ben_nuttall wrote:It's because Python's import hierarchy starts with files in the current folder before looking in the installed modules.
It is odd, though. I wonder if numpy should be using relative imports "import .number" rather than "import number"?
Indeed - the default Python search path looks something like this (from my Ubuntu machine):
Code: Select all
Python 2.7.6 (default, Mar 22 2014, 22:59:56)
[GCC 4.8.2] on linux2
Type "help", "copyright", "credits" or "license" for more information.
>>> import sys
['', '/usr/lib/python2.7', '/usr/lib/python2.7/plat-x86_64-linux-gnu', '/usr/lib/python2.7/lib-tk', '/usr/lib/python2.7/lib-old', '/usr/lib/python2.7/lib-dynload', '/home/dave/.local/lib/python2.7/site-packages', '/usr/local/lib/python2.7/dist-packages', '/usr/lib/python2.7/dist-packages', '/usr/lib/python2.7/dist-packages/PILcompat', '/usr/lib/python2.7/dist-packages/gtk-2.0', '/usr/lib/pymodules/python2.7', '/usr/lib/python2.7/dist-packages/ubuntu-sso-client', '/usr/lib/python2.7/dist-packages/wx-2.8-gtk2-unicode']
You can see the first entry there is '' which simply means the current path. If you look through the stack trace from the top you can get an idea of what's going on:
- You run something like "python numbers.py" so the Python interpreter starts up and places your module as "__main__" in sys.modules (which is the cache of loaded modules)
- numbers.py executes "from astro_pi import AstroPi". Python first checks whether "astro_pi" is in the sys.modules cache; it isn't so Python searches for the astro_pi package in sys.path and when it finds it, places "astro_pi" in sys.modules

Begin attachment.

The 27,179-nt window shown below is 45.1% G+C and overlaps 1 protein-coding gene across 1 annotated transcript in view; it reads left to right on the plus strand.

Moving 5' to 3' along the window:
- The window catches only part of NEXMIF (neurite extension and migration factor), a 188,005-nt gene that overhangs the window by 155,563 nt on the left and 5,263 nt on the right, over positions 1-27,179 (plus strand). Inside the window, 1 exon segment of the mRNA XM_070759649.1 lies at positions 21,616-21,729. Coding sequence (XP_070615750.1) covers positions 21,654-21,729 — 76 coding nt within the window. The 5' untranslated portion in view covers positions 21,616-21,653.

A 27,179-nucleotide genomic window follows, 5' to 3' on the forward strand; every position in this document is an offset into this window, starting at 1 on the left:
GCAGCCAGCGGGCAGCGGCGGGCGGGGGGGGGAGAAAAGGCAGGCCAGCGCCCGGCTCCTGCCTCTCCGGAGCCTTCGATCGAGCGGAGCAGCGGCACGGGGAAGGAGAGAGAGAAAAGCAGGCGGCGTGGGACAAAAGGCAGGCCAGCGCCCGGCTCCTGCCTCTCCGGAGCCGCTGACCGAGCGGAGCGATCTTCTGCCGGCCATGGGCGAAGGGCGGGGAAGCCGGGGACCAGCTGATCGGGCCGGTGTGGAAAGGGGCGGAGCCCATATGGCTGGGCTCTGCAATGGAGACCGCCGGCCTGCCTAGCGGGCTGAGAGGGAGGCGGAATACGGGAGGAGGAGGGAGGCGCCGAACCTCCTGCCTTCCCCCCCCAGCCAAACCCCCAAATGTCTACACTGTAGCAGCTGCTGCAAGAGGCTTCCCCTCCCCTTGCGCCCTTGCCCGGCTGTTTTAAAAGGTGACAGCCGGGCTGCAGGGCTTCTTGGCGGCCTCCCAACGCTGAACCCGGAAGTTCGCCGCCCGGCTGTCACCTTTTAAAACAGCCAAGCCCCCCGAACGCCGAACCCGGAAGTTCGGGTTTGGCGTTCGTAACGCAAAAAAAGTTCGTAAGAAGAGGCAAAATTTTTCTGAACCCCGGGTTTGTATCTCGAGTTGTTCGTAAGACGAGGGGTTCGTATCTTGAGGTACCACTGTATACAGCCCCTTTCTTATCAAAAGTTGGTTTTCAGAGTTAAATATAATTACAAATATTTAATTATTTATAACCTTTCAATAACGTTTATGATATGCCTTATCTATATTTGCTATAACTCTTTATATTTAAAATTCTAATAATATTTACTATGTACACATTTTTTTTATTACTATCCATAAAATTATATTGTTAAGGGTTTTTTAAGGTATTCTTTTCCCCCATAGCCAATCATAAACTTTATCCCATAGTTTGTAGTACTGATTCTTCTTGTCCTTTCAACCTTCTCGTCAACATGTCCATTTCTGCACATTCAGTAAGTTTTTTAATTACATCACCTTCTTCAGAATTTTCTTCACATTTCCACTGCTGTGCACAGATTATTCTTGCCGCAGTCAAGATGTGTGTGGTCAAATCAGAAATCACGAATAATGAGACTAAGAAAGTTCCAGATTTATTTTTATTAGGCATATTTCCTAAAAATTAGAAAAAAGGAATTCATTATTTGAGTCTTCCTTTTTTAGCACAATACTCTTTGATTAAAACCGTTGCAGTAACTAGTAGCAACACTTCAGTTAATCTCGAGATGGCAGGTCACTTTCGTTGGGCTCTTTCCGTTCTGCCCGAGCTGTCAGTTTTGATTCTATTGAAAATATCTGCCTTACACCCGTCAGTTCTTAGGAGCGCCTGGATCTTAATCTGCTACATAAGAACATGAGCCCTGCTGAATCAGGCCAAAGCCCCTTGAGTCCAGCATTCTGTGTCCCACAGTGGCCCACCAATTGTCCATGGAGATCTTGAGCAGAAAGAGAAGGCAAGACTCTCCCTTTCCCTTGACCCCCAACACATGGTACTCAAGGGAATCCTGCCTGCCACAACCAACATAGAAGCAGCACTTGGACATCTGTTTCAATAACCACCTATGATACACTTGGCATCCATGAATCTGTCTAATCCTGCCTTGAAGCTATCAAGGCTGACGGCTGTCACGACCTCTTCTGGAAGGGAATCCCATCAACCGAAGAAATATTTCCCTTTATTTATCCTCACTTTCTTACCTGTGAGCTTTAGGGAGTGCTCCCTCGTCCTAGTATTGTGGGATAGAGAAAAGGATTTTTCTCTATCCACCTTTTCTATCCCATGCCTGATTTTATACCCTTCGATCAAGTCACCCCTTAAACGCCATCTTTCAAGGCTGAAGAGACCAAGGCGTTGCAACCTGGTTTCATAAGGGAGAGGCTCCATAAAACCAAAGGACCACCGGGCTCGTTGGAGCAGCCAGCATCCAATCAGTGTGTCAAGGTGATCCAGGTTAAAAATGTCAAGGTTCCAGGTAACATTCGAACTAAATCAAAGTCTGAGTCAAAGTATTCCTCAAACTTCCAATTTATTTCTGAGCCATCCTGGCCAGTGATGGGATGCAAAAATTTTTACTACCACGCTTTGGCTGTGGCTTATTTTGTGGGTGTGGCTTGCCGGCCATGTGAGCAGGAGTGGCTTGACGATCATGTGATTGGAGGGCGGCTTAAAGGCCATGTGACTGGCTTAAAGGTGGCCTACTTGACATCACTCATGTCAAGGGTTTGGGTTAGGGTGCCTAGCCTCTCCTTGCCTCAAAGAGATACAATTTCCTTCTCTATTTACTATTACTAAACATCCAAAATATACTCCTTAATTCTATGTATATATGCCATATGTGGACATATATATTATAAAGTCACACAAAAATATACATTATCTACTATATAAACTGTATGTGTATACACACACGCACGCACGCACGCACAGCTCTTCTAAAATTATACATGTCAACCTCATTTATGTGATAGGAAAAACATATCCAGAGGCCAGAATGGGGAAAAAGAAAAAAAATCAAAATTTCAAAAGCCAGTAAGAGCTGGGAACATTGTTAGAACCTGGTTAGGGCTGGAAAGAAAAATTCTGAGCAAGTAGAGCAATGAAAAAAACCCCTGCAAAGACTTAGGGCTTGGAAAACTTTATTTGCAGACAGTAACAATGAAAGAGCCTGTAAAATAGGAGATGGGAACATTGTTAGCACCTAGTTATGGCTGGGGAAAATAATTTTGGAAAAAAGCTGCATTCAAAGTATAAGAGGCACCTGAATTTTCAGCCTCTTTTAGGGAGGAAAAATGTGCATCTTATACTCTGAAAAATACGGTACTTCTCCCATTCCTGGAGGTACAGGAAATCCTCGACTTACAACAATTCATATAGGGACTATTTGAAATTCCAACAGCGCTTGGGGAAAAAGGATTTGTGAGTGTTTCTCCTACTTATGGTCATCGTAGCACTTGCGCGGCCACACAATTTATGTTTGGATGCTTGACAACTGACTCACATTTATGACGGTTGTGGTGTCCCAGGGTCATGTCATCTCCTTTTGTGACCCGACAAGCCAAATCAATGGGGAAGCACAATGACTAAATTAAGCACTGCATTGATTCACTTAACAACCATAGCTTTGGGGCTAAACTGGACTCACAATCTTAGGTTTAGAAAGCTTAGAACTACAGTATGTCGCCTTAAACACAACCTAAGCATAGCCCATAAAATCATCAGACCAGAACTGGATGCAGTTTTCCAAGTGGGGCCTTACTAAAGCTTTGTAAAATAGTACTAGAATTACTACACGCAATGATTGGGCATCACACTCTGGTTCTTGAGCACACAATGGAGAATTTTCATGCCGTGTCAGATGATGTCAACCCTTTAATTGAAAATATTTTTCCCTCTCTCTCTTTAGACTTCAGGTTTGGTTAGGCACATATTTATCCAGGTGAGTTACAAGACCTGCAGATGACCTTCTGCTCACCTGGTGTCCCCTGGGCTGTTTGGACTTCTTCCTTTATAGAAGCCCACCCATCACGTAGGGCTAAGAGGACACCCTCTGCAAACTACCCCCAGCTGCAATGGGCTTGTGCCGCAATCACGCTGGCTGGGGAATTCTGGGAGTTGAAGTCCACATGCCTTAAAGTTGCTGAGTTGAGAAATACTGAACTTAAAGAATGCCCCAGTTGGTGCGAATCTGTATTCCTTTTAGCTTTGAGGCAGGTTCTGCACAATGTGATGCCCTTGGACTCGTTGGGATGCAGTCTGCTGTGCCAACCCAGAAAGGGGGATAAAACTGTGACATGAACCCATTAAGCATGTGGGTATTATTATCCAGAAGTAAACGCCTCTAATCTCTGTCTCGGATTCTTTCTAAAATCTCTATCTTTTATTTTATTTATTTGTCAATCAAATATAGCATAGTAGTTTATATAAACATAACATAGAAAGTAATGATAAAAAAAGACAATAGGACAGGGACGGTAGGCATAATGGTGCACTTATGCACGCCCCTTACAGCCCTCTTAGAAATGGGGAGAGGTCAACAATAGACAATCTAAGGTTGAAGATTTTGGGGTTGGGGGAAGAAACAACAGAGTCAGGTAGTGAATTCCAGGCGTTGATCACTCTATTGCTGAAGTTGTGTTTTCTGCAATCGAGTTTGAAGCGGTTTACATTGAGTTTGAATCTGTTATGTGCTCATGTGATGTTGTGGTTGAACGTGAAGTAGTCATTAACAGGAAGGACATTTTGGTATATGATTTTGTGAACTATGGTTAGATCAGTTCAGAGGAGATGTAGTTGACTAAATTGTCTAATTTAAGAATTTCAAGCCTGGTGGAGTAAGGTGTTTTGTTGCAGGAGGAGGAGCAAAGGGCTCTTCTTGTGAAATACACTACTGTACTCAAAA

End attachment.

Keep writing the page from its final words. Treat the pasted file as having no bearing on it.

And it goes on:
- astro_pi/__init__.py executes "from .astro_pi import AstroPi" which means it wants to import the astro_pi module from within its package (also called astro_pi). Python searches for "astro_pi.astro_pi" in sys.modules, doesn't find it, and so searches for it under the astro_pi package's path (the "." makes this a relative import so it doesn't search the whole of sys.path). It's found and bunged in sys.modules as "astro_pi.astro_pi"
- astro_pi/astro_pi.py executes "import numpy as np". Python searches for "numpy" in sys.modules, doesn't find it, and searches sys.path for it. It's found and added to sys.modules as "numpy"
- numpy/__init__.py executes "from . import add_newdocs". This is another relative import so Python searches sys.modules for "numpy.add_newdocs", doesn't find it, then searches numpy's path for add_newdocs.py, finds it and adds it to sys.modules as "numpy.add_newdocs"
- Dave's fingers get tired from all this typing and I'm sure you've got the idea by now so things continue like this until...
- numpy/core/numerictypes.py attempts to execute "import numbers". Python searches sys.modules for "numbers", doesn't find it, searches sys.path and finds it in the current directory. Python adds it to sys.modules as "numbers". Numpy gets a module it didn't expect containing stuff it doesn't want and things go "bang"!
Now, Ben pointed out numpy ought to be doing a relative import of numbers, like "import .numbers" or "from . import numbers" to ensure that only numpy's path is searched and not the whole sys.path. That would indeed be sensible ... if the numbers module that numpy is looking for was part of numpy itself. Unfortunately it's not. Instead it's looking for the numbers module